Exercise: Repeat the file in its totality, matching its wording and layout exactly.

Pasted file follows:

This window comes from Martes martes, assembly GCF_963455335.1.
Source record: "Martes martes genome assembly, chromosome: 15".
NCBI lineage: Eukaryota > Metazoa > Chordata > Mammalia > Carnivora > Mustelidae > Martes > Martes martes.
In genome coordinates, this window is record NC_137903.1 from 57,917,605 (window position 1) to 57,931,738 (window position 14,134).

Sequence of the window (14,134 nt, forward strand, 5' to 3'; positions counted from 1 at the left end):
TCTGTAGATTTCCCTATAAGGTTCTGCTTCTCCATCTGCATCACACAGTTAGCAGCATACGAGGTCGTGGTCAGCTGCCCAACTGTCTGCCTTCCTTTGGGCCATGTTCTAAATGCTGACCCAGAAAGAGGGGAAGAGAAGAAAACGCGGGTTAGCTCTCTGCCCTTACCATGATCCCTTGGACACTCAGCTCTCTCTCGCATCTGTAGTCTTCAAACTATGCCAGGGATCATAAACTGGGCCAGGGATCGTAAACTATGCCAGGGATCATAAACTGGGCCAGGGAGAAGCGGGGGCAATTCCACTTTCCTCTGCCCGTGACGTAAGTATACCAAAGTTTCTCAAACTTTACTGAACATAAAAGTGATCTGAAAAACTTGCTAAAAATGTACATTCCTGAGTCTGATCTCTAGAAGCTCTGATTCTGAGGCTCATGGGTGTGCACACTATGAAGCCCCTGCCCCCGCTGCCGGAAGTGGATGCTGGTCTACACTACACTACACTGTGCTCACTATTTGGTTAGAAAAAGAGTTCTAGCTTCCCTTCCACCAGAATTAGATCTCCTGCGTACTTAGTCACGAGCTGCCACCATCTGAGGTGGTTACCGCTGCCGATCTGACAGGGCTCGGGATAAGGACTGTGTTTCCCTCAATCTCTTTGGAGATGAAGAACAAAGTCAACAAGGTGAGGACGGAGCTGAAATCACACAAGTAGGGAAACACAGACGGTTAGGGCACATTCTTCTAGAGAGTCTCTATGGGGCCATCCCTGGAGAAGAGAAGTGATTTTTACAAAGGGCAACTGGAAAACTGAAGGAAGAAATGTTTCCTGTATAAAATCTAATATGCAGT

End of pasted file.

This window comes from Martes martes, assembly GCF_963455335.1.
Source record: "Martes martes genome assembly, chromosome: 15".
NCBI lineage: Eukaryota > Metazoa > Chordata > Mammalia > Carnivora > Mustelidae > Martes > Martes martes.
In genome coordinates, this window is record NC_137903.1 from 57,917,605 (window position 1) to 57,931,738 (window position 14,134).

Sequence of the window (14,134 nt, forward strand, 5' to 3'; positions counted from 1 at the left end):
TCTGTAGATTTCCCTATAAGGTTCTGCTTCTCCATCTGCATCACACAGTTAGCAGCATACGAGGTCGTGGTCAGCTGCCCAACTGTCTGCCTTCCTTTGGGCCATGTTCTAAATGCTGACCCAGAAAGAGGGGAAGAGAAGAAAACGCGGGTTAGCTCTCTGCCCTTACCATGATCCCTTGGACACTCAGCTCTCTCTCGCATCTGTAGTCTTCAAACTATGCCAGGGATCATAAACTGGGCCAGGGATCGTAAACTATGCCAGGGATCATAAACTGGGCCAGGGAGAAGCGGGGGCAATTCCACTTTCCTCTGCCCGTGACGTAAGTATACCAAAGTTTCTCAAACTTTACTGAACATAAAAGTGATCTGAAAAACTTGCTAAAAATGTACATTCCTGAGTCTGATCTCTAGAAGCTCTGATTCTGAGGCTCATGGGTGTGCACACTATGAAGCCCCTGCCCCCGCTGCCGGAAGTGGATGCTGGTCTACACTACACTACACTGTGCTCACTATTTGGTTAGAAAAAGAGTTCTAGCTTCCCTTCCACCAGAATTAGATCTCCTGCGTACTTAGTCACGAGCTGCCACCATCTGAGGTGGTTACCGCTGCCGATCTGACAGGGCTCGGGATAAGGACTGTGTTTCCCTCAATCTCTTTGGAGATGAAGAACAAAGTCAACAAGGTGAGGACGGAGCTGAAATCACACAAGTAGGGAAACACAGACGGTTAGGGCACATTCTTCTAGAGAGTCTCTATGGGGCCATCCCTGGAGAAGAGAAGTGATTTTTACAAAGGGCAACTGGAAAACTGAAGGAAGAAATGTTTCCTGTATAAAATCTAATATGCAGT